How to Hire Credit Union Employees in 2021

 

2021 is the year of the employee. In the current job market, hiring and retaining entry-level – and even management and other professional-level – employees is a struggle. This has become a trend for a few reasons. So how do you hire credit union employees in 2021? We have collected some resources and tips for you.

First, the COVID-19 pandemic saw a lot of US government aid being passed out to workers who had been laid-off or found themselves unemployed as a result of shutdowns and government shelter-in-place mandates. And secondly, the pandemic also shed light on many Americans’ priorities, causing them to leave certain jobs to focus more on searching for more fulfilling or career-driven opportunities. 

Guerrilla Strategies for Finding Talent

Right now, 42% of business owners surveyed by the National Federation of Independent Business said they have job openings they could not fill. CUManagement recently published an article that outlines five guerilla tactics for finding employees in a tough market.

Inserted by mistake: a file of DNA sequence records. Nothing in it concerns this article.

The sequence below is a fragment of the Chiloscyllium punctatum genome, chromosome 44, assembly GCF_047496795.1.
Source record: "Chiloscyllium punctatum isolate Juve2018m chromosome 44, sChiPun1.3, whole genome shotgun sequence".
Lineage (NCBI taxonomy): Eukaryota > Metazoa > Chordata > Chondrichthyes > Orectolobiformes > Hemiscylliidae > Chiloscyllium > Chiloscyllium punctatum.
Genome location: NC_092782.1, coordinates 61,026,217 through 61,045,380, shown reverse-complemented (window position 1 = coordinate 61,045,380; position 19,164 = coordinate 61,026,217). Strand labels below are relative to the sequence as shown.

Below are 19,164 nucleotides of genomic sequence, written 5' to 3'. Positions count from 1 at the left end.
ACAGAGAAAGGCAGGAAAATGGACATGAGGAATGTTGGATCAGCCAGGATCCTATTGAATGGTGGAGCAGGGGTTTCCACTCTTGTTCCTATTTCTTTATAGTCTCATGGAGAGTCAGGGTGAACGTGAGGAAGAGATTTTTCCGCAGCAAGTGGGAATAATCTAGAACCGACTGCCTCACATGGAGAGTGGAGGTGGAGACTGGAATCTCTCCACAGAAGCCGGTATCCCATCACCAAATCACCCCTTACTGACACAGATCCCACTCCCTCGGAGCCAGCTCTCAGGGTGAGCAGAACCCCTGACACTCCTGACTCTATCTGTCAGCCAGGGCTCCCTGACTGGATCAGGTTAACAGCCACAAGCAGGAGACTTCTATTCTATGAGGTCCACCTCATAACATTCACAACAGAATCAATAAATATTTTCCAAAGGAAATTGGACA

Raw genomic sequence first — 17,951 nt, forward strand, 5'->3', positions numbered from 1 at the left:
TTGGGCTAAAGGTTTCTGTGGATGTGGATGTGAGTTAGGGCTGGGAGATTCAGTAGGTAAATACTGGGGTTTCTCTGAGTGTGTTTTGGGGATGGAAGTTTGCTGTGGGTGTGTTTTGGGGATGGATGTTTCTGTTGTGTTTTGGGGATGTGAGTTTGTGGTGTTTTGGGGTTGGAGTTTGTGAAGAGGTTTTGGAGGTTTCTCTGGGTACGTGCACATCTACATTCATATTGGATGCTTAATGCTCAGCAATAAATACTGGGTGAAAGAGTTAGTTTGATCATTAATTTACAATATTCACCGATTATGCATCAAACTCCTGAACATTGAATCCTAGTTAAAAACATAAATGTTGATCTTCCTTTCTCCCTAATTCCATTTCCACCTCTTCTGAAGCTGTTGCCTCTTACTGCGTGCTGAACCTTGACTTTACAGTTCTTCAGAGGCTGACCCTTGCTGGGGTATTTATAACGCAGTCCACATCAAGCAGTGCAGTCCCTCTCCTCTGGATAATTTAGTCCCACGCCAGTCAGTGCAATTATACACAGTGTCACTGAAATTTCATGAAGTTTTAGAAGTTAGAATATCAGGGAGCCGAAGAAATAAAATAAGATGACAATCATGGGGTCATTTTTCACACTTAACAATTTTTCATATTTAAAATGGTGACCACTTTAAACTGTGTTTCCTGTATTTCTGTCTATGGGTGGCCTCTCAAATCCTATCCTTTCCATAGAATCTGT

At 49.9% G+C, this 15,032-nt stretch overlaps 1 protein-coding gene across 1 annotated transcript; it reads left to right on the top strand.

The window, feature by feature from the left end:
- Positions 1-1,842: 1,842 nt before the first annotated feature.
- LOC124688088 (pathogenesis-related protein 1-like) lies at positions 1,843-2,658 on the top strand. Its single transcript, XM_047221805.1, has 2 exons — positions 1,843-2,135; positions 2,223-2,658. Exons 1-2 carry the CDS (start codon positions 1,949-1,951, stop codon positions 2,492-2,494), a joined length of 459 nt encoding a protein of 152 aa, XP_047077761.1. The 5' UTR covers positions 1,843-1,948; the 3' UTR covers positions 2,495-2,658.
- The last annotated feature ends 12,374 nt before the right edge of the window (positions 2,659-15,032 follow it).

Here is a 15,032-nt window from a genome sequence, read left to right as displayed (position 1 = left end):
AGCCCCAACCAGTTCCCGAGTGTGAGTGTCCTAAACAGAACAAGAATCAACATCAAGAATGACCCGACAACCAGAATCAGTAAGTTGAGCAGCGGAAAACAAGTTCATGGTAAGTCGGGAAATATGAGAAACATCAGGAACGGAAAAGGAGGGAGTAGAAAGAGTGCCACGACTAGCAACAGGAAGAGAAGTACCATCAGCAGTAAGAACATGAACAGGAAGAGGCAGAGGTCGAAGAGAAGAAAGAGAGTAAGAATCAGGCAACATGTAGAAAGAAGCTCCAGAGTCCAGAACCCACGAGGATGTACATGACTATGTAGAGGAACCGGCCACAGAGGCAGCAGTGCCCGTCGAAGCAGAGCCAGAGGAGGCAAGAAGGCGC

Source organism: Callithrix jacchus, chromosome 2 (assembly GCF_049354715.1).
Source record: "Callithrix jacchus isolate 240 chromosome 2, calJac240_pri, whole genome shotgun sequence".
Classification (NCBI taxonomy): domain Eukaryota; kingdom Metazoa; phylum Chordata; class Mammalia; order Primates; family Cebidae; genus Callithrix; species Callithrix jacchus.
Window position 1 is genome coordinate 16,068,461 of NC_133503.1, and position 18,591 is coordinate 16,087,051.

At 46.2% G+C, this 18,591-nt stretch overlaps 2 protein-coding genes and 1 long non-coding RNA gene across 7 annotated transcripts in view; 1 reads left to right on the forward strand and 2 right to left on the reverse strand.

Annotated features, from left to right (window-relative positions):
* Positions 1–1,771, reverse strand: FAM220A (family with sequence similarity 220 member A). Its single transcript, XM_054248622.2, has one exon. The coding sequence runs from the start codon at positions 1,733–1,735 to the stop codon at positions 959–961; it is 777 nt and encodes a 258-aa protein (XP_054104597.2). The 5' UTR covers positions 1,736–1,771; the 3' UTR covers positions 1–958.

1. Become a sales team. CUManagement says, “Your human resources department needs to start functioning as a sales team.” Create a prospect list – you can even include former employees who you’d like to have come back into the fold. Recruiting should always be a priority, even when you are fully staffed. Things are changing much more rapidly for employers these days, and you want to be ahead of the curve when it comes to hiring.
  2. Engage your team. Some of your best recruiting opportunities are just one degree of separation away. Your employees are the best resources for finding reliable talent in the area. You can encourage, or even incentivize them, to help find new hires. And don’t forget to listen to them: they have the first-hand experience of your hiring process, and they likely have some great insights into the areas you can improve to attract more or better prospects.
  3. Spotlight your culture. Job applicants are looking for a place where they enjoy working. The more you showcase that in your advertising channels – social media, websites, job descriptions, etc. – the more prospects will want to engage with your credit union.
  4. Get outside the box. Your list of requirements for any given position should not be a hard and fast standard by which you judge every applicant. If an applicant has little in the way of credit union experience but may have other supplementary experiences that could speak to their ability to learn how to successfully do the job you need, it’s good to consider them for at least an interview.